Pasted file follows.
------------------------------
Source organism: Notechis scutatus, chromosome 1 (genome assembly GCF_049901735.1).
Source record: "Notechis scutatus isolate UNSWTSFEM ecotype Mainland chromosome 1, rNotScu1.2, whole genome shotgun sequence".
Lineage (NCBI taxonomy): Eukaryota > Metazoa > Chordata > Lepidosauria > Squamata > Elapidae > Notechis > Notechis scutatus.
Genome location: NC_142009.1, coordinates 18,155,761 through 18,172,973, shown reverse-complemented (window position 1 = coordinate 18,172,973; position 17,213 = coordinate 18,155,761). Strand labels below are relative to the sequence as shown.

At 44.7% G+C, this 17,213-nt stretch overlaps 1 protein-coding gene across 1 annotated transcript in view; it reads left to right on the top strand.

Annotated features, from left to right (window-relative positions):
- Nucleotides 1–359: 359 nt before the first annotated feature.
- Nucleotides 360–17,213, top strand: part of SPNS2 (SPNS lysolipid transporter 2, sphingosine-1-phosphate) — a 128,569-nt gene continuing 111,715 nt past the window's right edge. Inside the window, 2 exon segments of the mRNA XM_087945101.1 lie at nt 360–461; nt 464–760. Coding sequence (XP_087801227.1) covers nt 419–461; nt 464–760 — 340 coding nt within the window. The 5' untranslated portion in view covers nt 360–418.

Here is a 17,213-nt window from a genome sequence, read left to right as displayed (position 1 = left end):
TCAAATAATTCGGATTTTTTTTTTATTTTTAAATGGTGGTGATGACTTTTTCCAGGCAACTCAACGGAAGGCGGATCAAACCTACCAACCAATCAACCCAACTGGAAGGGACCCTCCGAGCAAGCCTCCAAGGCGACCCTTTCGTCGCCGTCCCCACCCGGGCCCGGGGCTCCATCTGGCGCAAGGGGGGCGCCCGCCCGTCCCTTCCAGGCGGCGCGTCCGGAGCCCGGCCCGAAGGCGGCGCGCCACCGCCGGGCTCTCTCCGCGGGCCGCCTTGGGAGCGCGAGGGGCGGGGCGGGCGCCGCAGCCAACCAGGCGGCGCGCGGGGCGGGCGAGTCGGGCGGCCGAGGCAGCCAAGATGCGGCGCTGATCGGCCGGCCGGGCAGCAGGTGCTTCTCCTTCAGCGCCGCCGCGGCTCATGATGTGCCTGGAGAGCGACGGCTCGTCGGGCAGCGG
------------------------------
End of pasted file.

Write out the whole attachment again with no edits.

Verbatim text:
Source organism: Notechis scutatus, chromosome 1 (genome assembly GCF_049901735.1).
Source record: "Notechis scutatus isolate UNSWTSFEM ecotype Mainland chromosome 1, rNotScu1.2, whole genome shotgun sequence".
Lineage (NCBI taxonomy): Eukaryota > Metazoa > Chordata > Lepidosauria > Squamata > Elapidae > Notechis > Notechis scutatus.
Genome location: NC_142009.1, coordinates 18,155,761 through 18,172,973, shown reverse-complemented (window position 1 = coordinate 18,172,973; position 17,213 = coordinate 18,155,761). Strand labels below are relative to the sequence as shown.

At 44.7% G+C, this 17,213-nt stretch overlaps 1 protein-coding gene across 1 annotated transcript in view; it reads left to right on the top strand.

Annotated features, from left to right (window-relative positions):
- Nucleotides 1–359: 359 nt before the first annotated feature.
- Nucleotides 360–17,213, top strand: part of SPNS2 (SPNS lysolipid transporter 2, sphingosine-1-phosphate) — a 128,569-nt gene continuing 111,715 nt past the window's right edge. Inside the window, 2 exon segments of the mRNA XM_087945101.1 lie at nt 360–461; nt 464–760. Coding sequence (XP_087801227.1) covers nt 419–461; nt 464–760 — 340 coding nt within the window. The 5' untranslated portion in view covers nt 360–418.

Here is a 17,213-nt window from a genome sequence, read left to right as displayed (position 1 = left end):
TCAAATAATTCGGATTTTTTTTTTATTTTTAAATGGTGGTGATGACTTTTTCCAGGCAACTCAACGGAAGGCGGATCAAACCTACCAACCAATCAACCCAACTGGAAGGGACCCTCCGAGCAAGCCTCCAAGGCGACCCTTTCGTCGCCGTCCCCACCCGGGCCCGGGGCTCCATCTGGCGCAAGGGGGGCGCCCGCCCGTCCCTTCCAGGCGGCGCGTCCGGAGCCCGGCCCGAAGGCGGCGCGCCACCGCCGGGCTCTCTCCGCGGGCCGCCTTGGGAGCGCGAGGGGCGGGGCGGGCGCCGCAGCCAACCAGGCGGCGCGCGGGGCGGGCGAGTCGGGCGGCCGAGGCAGCCAAGATGCGGCGCTGATCGGCCGGCCGGGCAGCAGGTGCTTCTCCTTCAGCGCCGCCGCGGCTCATGATGTGCCTGGAGAGCGACGGCTCGTCGGGCAGCGG